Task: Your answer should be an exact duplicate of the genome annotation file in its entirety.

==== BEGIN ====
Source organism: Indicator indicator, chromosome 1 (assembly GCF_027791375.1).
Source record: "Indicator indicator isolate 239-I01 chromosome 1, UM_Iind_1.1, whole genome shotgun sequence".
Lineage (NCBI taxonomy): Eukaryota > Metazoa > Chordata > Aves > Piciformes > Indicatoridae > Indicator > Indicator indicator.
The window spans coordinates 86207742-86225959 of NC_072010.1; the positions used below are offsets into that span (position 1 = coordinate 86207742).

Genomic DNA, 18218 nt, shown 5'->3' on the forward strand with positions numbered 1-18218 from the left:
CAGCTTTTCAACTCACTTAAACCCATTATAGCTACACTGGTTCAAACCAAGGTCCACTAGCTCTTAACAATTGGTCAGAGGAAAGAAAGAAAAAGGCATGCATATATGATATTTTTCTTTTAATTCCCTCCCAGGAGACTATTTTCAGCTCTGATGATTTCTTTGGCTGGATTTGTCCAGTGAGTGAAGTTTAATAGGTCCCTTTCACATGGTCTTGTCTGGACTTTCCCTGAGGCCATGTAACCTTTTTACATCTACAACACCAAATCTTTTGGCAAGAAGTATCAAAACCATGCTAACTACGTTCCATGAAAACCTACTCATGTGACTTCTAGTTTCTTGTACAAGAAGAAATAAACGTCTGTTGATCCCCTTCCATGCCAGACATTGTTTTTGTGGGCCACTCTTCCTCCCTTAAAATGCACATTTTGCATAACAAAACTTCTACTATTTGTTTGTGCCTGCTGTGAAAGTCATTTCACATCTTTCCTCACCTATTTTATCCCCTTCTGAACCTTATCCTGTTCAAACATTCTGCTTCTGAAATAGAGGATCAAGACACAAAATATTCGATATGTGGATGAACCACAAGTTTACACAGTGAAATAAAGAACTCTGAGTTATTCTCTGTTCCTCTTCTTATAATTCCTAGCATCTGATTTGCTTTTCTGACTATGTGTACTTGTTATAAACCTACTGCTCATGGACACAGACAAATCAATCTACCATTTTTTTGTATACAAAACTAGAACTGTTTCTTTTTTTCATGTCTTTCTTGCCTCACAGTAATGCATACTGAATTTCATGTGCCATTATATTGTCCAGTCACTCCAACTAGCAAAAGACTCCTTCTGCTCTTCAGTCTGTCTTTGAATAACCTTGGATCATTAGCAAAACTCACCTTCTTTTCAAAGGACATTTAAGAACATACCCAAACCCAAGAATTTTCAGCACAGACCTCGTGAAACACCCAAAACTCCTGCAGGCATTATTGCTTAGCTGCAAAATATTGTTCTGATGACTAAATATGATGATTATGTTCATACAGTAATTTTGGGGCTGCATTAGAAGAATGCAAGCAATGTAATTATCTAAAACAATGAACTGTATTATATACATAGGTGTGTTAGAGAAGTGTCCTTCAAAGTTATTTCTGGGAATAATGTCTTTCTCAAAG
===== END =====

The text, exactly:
Source organism: Indicator indicator, chromosome 1 (assembly GCF_027791375.1).
Source record: "Indicator indicator isolate 239-I01 chromosome 1, UM_Iind_1.1, whole genome shotgun sequence".
Lineage (NCBI taxonomy): Eukaryota > Metazoa > Chordata > Aves > Piciformes > Indicatoridae > Indicator > Indicator indicator.
The window spans coordinates 86207742-86225959 of NC_072010.1; the positions used below are offsets into that span (position 1 = coordinate 86207742).

Genomic DNA, 18218 nt, shown 5'->3' on the forward strand with positions numbered 1-18218 from the left:
CAGCTTTTCAACTCACTTAAACCCATTATAGCTACACTGGTTCAAACCAAGGTCCACTAGCTCTTAACAATTGGTCAGAGGAAAGAAAGAAAAAGGCATGCATATATGATATTTTTCTTTTAATTCCCTCCCAGGAGACTATTTTCAGCTCTGATGATTTCTTTGGCTGGATTTGTCCAGTGAGTGAAGTTTAATAGGTCCCTTTCACATGGTCTTGTCTGGACTTTCCCTGAGGCCATGTAACCTTTTTACATCTACAACACCAAATCTTTTGGCAAGAAGTATCAAAACCATGCTAACTACGTTCCATGAAAACCTACTCATGTGACTTCTAGTTTCTTGTACAAGAAGAAATAAACGTCTGTTGATCCCCTTCCATGCCAGACATTGTTTTTGTGGGCCACTCTTCCTCCCTTAAAATGCACATTTTGCATAACAAAACTTCTACTATTTGTTTGTGCCTGCTGTGAAAGTCATTTCACATCTTTCCTCACCTATTTTATCCCCTTCTGAACCTTATCCTGTTCAAACATTCTGCTTCTGAAATAGAGGATCAAGACACAAAATATTCGATATGTGGATGAACCACAAGTTTACACAGTGAAATAAAGAACTCTGAGTTATTCTCTGTTCCTCTTCTTATAATTCCTAGCATCTGATTTGCTTTTCTGACTATGTGTACTTGTTATAAACCTACTGCTCATGGACACAGACAAATCAATCTACCATTTTTTTGTATACAAAACTAGAACTGTTTCTTTTTTTCATGTCTTTCTTGCCTCACAGTAATGCATACTGAATTTCATGTGCCATTATATTGTCCAGTCACTCCAACTAGCAAAAGACTCCTTCTGCTCTTCAGTCTGTCTTTGAATAACCTTGGATCATTAGCAAAACTCACCTTCTTTTCAAAGGACATTTAAGAACATACCCAAACCCAAGAATTTTCAGCACAGACCTCGTGAAACACCCAAAACTCCTGCAGGCATTATTGCTTAGCTGCAAAATATTGTTCTGATGACTAAATATGATGATTATGTTCATACAGTAATTTTGGGGCTGCATTAGAAGAATGCAAGCAATGTAATTATCTAAAACAATGAACTGTATTATATACATAGGTGTGTTAGAGAAGTGTCCTTCAAAGTTATTTCTGGGAATAATGTCTTTCTCAAAG